Darong27 wrote:I don't know ANY music theory. What is the best place to learn some, for free? I mean actually learn. Not the, "Go to THIS website to learn to play scales!" I just need a place where I can start from the ground up.

Anything would be appreciated.


The best place to learn for free, for me is wikipedia and other sites... People surely hate wikipedia, but in music, it is not that bad. Actually it is explained a bit firmly forgetting a few main points. Another way is that you need a music theory book, for help. You can find it maybe in a near Library or shop. They are not so expensive. I request it more than watching online!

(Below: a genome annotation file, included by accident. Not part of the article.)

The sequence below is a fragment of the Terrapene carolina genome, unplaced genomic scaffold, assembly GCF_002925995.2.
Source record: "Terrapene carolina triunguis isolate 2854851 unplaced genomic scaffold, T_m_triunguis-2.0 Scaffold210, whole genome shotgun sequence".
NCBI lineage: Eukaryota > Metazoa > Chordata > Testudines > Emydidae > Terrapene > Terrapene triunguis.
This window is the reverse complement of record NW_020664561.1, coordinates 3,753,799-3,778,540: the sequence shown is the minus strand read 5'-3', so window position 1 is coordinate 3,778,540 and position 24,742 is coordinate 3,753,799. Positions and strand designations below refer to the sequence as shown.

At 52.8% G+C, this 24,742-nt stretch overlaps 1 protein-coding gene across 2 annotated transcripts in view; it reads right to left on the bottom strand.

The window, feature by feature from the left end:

Cheers,
Docinterlude

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Re: Docinterlude - Music Theory Help - Tutorials and Advice

Postby Alycs » 11 Nov 2013 13:56

These are actually really interesting, though I have to ask:

From your part on the secondary Dominant notes in the 12 tone scale, you say that you can transpose the tonic note from C to D for periods, (which would rely heavily on a shiftable tonics). But then later in your Circle of Fifths article you were allowing for enharmonic transitions between keys because both have fixed pitches (which implies a fixed tonic).

Question: What sight transposition method are you using? Fixed or Movable Do?
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Re: Docinterlude - Music Theory Help - Tutorials and Advice

Postby CitricAcid » 11 Nov 2013 14:50

Alycs wrote:These are actually really interesting, though I have to ask: